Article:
When we first meet 14-year-old Susie Salmon, she is already in heaven. This was before milk carton photos and public service announcements, she tells us; back in 1973, when Susie mysteriously disappeared, people still believed these things didn’t happen. In the sweet, untroubled voice of a precocious teenage girl, Susie relates the awful events of her death and her own adjustment to the strange new place she finds herself. It looks a lot like her school playground, with the good kind of swing sets.
With love, longing, and a growing understanding, Susie watches her family as they cope with their grief, her father embarks on a search for the killer, her sister undertakes a feat of amazing daring, her little brother builds a fort in her honor and begin the difficult process of healing. In the hands of a brilliant novelist, this story of seemingly unbearable tragedy is transformed into a suspenseful and touching story about family, memory, love, heaven, and living.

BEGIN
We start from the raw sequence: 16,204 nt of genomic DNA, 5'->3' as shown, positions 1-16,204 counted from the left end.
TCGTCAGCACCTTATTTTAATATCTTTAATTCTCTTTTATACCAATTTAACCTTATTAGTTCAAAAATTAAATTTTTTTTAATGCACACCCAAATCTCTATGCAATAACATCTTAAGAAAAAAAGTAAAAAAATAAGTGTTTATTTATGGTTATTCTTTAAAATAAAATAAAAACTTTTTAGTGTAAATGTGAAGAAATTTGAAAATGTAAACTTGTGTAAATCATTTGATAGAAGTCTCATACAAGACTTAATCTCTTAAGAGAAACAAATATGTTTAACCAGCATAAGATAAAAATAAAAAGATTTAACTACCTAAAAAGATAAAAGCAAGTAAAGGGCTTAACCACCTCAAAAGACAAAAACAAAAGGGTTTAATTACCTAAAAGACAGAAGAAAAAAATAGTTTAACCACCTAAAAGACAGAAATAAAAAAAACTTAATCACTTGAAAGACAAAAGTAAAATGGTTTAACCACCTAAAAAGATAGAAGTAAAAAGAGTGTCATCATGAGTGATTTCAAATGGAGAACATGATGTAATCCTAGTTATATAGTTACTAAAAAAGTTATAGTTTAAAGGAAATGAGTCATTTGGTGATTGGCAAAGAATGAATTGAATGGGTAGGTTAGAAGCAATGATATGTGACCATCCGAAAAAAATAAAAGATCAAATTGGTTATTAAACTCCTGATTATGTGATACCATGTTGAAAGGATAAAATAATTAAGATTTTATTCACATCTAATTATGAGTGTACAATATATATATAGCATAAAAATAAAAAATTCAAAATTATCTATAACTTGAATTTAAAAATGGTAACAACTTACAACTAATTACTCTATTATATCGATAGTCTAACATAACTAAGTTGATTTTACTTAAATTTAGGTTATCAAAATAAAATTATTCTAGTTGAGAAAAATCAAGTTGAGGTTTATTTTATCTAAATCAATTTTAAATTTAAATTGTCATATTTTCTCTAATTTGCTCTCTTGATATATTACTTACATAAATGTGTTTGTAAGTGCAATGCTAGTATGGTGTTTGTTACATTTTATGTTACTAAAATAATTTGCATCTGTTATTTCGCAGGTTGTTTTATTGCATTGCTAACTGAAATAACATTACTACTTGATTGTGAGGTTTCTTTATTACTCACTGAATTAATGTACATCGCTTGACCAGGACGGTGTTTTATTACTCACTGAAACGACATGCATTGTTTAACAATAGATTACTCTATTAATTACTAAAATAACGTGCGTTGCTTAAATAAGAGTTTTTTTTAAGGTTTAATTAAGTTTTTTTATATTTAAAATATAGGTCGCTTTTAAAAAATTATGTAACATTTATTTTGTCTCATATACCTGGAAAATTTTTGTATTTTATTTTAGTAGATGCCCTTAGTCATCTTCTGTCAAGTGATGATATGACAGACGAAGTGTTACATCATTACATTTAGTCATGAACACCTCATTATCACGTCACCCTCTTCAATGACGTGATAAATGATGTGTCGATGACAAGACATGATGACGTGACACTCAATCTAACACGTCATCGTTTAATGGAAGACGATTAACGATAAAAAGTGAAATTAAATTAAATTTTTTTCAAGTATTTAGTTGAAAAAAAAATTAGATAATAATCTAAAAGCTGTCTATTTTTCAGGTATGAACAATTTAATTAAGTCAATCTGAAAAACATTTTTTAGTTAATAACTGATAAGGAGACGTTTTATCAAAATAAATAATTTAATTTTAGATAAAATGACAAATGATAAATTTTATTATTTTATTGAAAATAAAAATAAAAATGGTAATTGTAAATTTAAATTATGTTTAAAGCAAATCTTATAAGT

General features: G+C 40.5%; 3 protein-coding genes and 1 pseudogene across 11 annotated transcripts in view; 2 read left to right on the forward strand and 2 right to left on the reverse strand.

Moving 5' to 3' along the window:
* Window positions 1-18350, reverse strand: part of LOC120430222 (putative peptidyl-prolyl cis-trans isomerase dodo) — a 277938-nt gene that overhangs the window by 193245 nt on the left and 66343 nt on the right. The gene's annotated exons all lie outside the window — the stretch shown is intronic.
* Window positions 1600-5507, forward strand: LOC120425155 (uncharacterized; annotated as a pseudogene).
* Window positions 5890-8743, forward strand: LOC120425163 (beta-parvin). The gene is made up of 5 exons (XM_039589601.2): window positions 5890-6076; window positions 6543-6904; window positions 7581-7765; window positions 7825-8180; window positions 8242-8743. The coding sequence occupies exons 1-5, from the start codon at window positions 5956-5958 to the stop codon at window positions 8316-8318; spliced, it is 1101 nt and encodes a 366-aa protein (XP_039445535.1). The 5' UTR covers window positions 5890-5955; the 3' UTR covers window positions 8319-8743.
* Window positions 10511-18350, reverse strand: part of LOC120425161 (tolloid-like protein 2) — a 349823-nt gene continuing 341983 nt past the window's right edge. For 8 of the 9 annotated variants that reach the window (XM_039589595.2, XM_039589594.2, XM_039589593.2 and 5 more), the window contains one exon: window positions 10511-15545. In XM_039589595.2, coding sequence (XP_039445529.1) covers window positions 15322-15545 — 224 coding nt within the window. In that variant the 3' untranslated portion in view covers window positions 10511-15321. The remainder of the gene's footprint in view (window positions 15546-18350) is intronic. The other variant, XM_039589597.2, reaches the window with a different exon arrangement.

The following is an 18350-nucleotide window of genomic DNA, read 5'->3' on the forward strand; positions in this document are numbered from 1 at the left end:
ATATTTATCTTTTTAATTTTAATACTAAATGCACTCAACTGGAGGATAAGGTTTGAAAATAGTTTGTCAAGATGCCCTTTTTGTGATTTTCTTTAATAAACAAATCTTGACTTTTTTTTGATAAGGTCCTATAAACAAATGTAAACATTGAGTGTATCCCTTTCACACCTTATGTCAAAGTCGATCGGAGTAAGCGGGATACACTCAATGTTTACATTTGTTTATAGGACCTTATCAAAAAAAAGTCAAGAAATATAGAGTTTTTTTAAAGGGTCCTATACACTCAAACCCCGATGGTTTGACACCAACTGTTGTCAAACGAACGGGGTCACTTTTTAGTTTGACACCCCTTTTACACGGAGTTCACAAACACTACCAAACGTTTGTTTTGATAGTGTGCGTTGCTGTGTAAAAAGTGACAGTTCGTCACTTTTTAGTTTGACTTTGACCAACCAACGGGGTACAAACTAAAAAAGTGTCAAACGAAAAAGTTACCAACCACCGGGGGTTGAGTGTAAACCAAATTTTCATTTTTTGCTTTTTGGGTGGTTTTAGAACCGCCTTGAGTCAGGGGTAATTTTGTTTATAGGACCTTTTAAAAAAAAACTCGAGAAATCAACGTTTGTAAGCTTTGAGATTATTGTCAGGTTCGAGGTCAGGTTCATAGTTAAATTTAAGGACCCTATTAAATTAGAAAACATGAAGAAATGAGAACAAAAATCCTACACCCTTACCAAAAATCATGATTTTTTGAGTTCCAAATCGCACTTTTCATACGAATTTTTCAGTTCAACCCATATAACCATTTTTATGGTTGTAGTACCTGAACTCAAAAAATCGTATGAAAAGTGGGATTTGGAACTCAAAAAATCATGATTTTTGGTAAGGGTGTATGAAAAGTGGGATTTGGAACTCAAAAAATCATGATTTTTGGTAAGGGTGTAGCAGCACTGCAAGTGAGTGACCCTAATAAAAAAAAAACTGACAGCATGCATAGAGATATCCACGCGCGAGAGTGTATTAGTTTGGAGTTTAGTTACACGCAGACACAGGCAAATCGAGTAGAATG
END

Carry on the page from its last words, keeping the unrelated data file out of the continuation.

The Lovely Bones is a wonderful example of artistry in words. The story is so vivid in its descriptions that even Hollywood missed the mark when bringing it to the big screen. All those millions of dollars spent on CGI effects couldn’t bring Sebold’s world to proper life. And the movie really isn’t all that bad—unless you’re comparing it to the book. But that’s the nature of book to film. The book—the source—tends to be better. Doesn’t matter. You cannot have DVDs on the island! If you haven’t read this book, treat yourself to an amazing experience.
Grab a copy of The Lovely Bones